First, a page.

Residents also expressed their frustration at not knowing the meeting with Mr. Filley was scheduled to take place on Monday. Ms. Serpa told them the selectmen’s meetings are always posted on the town’s website and posted at town hall.
“So the onus is on us to check your website every day?” a resident asked from the audience.
As the conversation continued, the selectmen began to display signs of their own frustration.
“You people built houses on a length of street that used to have two individual driveways,” Ms. Serpa said.
“Time out. That’s not a true statement,” resident Tim O’Connell said.
“You people?” Beth O’Connor, a Simpson Lane resident, protested.
“And the town let us build those houses at a pretty penny,” Liza Murrell, another Simpson Lane homeowner, chimed in.
Ms. Murrell told the selectmen that her children have to try to get past not only vehicles in the line but also the trucks in the through traffic that drives down Simpson Lane.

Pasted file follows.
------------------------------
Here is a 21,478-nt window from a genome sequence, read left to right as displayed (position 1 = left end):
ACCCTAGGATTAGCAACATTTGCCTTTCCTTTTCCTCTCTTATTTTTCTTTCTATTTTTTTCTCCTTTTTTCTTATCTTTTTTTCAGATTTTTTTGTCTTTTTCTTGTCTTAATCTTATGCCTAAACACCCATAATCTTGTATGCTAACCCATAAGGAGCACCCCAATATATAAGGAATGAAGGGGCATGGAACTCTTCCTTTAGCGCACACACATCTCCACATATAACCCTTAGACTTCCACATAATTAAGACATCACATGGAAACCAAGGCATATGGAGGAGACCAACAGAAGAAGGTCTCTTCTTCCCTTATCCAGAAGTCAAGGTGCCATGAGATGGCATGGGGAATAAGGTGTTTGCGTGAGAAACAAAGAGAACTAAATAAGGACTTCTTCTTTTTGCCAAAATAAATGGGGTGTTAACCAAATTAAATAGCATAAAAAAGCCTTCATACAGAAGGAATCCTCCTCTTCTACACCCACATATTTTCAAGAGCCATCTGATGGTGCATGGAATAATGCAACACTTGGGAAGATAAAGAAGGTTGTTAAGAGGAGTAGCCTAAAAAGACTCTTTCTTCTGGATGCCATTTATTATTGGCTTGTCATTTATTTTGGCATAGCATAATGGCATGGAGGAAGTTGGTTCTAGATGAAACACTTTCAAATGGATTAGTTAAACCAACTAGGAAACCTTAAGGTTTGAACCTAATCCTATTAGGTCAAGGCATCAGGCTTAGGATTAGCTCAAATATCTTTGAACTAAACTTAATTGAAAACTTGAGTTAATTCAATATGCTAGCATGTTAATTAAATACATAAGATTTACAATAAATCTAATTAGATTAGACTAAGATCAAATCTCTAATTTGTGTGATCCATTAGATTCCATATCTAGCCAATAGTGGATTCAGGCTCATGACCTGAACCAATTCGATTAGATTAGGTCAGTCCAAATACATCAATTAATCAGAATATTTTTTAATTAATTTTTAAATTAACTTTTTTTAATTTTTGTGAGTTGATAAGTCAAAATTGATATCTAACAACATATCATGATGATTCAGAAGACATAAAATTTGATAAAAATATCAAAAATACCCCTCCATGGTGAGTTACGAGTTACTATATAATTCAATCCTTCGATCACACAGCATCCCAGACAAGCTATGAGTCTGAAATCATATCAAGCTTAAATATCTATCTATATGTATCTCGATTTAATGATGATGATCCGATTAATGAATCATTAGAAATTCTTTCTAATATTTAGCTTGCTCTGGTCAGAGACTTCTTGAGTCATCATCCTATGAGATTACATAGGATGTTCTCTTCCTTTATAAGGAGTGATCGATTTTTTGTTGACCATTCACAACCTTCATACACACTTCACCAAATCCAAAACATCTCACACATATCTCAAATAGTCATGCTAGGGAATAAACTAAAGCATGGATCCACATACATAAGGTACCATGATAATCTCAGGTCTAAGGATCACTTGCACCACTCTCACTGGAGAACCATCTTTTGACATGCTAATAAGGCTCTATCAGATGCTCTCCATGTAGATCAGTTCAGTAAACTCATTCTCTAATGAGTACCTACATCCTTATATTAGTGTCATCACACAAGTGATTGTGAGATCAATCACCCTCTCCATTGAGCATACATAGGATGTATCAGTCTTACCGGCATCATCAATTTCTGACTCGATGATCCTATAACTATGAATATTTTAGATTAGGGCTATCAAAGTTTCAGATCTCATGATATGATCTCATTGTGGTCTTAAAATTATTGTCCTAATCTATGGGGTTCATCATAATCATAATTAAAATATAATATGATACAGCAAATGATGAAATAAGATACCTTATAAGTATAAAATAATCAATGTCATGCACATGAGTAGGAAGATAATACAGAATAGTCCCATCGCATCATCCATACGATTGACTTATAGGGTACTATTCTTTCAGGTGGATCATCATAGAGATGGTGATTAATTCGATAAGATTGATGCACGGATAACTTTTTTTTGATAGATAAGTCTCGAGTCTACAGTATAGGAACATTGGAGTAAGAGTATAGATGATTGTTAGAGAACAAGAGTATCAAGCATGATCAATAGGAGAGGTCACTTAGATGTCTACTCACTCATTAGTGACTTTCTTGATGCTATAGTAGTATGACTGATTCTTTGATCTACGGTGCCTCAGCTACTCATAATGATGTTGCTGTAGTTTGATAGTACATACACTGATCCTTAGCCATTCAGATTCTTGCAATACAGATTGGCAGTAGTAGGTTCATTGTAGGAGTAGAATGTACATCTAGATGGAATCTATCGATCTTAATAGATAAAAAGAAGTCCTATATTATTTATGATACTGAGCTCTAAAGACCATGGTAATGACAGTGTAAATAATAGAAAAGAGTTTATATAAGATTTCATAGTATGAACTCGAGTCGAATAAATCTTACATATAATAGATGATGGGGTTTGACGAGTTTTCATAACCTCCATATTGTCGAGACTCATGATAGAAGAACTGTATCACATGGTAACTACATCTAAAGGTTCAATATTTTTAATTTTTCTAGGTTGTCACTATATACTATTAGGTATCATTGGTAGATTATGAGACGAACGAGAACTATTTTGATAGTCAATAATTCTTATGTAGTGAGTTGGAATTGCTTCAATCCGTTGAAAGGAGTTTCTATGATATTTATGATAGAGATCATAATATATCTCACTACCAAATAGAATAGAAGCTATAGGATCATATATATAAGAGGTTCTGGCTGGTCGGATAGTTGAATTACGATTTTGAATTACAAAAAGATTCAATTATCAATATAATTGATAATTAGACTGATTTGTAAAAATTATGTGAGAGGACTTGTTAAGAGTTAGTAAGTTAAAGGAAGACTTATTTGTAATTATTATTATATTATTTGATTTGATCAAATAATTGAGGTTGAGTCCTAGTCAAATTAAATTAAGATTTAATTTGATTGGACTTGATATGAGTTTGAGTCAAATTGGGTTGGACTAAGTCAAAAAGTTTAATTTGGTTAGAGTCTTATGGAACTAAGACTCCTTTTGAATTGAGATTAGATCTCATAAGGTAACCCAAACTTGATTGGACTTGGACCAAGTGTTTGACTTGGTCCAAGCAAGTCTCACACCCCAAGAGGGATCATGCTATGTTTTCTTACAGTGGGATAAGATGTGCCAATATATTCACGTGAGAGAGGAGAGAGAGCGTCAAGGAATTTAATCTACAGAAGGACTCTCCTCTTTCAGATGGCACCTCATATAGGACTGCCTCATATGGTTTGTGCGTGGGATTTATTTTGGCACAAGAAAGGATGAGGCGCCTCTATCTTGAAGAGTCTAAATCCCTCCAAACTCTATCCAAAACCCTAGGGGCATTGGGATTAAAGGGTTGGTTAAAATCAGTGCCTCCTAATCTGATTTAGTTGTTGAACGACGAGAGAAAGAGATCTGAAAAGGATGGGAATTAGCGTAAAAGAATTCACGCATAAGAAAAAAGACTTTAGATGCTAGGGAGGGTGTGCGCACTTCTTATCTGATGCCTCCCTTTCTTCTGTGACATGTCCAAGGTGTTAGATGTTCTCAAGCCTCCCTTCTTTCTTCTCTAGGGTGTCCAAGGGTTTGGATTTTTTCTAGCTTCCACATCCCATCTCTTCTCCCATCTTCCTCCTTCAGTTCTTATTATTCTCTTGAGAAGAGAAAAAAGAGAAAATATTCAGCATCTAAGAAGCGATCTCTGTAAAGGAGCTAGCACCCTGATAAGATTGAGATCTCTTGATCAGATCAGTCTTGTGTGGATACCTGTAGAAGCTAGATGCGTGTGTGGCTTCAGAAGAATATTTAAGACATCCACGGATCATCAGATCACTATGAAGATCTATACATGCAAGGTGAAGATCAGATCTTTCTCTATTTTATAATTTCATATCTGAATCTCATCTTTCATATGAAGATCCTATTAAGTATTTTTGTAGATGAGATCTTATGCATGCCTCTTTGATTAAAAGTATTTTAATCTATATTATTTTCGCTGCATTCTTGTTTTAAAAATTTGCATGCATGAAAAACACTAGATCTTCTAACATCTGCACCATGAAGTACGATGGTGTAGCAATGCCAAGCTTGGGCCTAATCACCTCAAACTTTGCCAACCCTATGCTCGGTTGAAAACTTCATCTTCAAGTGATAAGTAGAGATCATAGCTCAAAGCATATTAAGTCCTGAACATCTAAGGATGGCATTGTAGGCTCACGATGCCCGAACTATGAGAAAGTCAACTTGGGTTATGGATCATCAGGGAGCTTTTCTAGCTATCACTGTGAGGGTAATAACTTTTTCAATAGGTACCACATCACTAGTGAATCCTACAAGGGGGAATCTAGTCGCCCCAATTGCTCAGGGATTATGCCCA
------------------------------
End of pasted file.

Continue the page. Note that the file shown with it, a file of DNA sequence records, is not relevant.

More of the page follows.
“Every single day I have to get an escort to get out,” Ms. Murrell said. She also said drivers in the line have gotten into altercations with her husband.
Finally, Mr. Donaroma said the issue of the Chappy Ferry line is a struggle, but that efforts were underway to address it.
“We’re all watching what’s going on,” he said.
As the meeting wound down, town administrator Pam Dolby suggested that a test run of a reservation system for large trucks take place, and that signs reading “no thru way,” “do not enter,” “Chappy staging area” be posted at Simpson Lane. Residents said they doubted the signs would work without being enforced.